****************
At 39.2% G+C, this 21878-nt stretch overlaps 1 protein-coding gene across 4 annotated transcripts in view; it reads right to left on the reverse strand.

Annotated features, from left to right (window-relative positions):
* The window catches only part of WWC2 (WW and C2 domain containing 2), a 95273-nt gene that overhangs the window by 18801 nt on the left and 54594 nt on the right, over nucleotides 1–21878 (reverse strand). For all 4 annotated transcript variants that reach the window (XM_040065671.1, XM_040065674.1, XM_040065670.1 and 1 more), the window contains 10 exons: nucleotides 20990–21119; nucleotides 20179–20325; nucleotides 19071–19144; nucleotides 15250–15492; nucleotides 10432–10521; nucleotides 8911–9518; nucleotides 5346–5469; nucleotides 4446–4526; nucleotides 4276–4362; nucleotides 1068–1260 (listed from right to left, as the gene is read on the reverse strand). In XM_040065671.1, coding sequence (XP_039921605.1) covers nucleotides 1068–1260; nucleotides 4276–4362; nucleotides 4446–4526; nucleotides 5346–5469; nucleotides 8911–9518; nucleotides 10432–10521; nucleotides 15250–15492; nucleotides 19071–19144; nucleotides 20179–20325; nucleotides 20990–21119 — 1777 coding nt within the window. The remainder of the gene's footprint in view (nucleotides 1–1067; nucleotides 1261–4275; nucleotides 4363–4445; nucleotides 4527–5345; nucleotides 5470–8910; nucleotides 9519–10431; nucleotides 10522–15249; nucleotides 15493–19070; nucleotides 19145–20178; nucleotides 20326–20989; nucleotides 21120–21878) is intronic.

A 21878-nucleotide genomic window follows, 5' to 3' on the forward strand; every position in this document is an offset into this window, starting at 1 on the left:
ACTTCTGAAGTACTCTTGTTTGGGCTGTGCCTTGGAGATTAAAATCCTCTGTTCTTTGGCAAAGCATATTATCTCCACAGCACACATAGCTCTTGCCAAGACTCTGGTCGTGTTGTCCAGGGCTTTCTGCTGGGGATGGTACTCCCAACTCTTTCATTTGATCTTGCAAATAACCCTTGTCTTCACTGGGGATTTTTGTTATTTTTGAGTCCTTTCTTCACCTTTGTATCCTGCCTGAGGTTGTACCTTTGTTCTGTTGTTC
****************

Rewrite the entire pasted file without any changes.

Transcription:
At 39.2% G+C, this 21878-nt stretch overlaps 1 protein-coding gene across 4 annotated transcripts in view; it reads right to left on the reverse strand.

Annotated features, from left to right (window-relative positions):
* The window catches only part of WWC2 (WW and C2 domain containing 2), a 95273-nt gene that overhangs the window by 18801 nt on the left and 54594 nt on the right, over nucleotides 1–21878 (reverse strand). For all 4 annotated transcript variants that reach the window (XM_040065671.1, XM_040065674.1, XM_040065670.1 and 1 more), the window contains 10 exons: nucleotides 20990–21119; nucleotides 20179–20325; nucleotides 19071–19144; nucleotides 15250–15492; nucleotides 10432–10521; nucleotides 8911–9518; nucleotides 5346–5469; nucleotides 4446–4526; nucleotides 4276–4362; nucleotides 1068–1260 (listed from right to left, as the gene is read on the reverse strand). In XM_040065671.1, coding sequence (XP_039921605.1) covers nucleotides 1068–1260; nucleotides 4276–4362; nucleotides 4446–4526; nucleotides 5346–5469; nucleotides 8911–9518; nucleotides 10432–10521; nucleotides 15250–15492; nucleotides 19071–19144; nucleotides 20179–20325; nucleotides 20990–21119 — 1777 coding nt within the window. The remainder of the gene's footprint in view (nucleotides 1–1067; nucleotides 1261–4275; nucleotides 4363–4445; nucleotides 4527–5345; nucleotides 5470–8910; nucleotides 9519–10431; nucleotides 10522–15249; nucleotides 15493–19070; nucleotides 19145–20178; nucleotides 20326–20989; nucleotides 21120–21878) is intronic.

A 21878-nucleotide genomic window follows, 5' to 3' on the forward strand; every position in this document is an offset into this window, starting at 1 on the left:
ACTTCTGAAGTACTCTTGTTTGGGCTGTGCCTTGGAGATTAAAATCCTCTGTTCTTTGGCAAAGCATATTATCTCCACAGCACACATAGCTCTTGCCAAGACTCTGGTCGTGTTGTCCAGGGCTTTCTGCTGGGGATGGTACTCCCAACTCTTTCATTTGATCTTGCAAATAACCCTTGTCTTCACTGGGGATTTTTGTTATTTTTGAGTCCTTTCTTCACCTTTGTATCCTGCCTGAGGTTGTACCTTTGTTCTGTTGTTC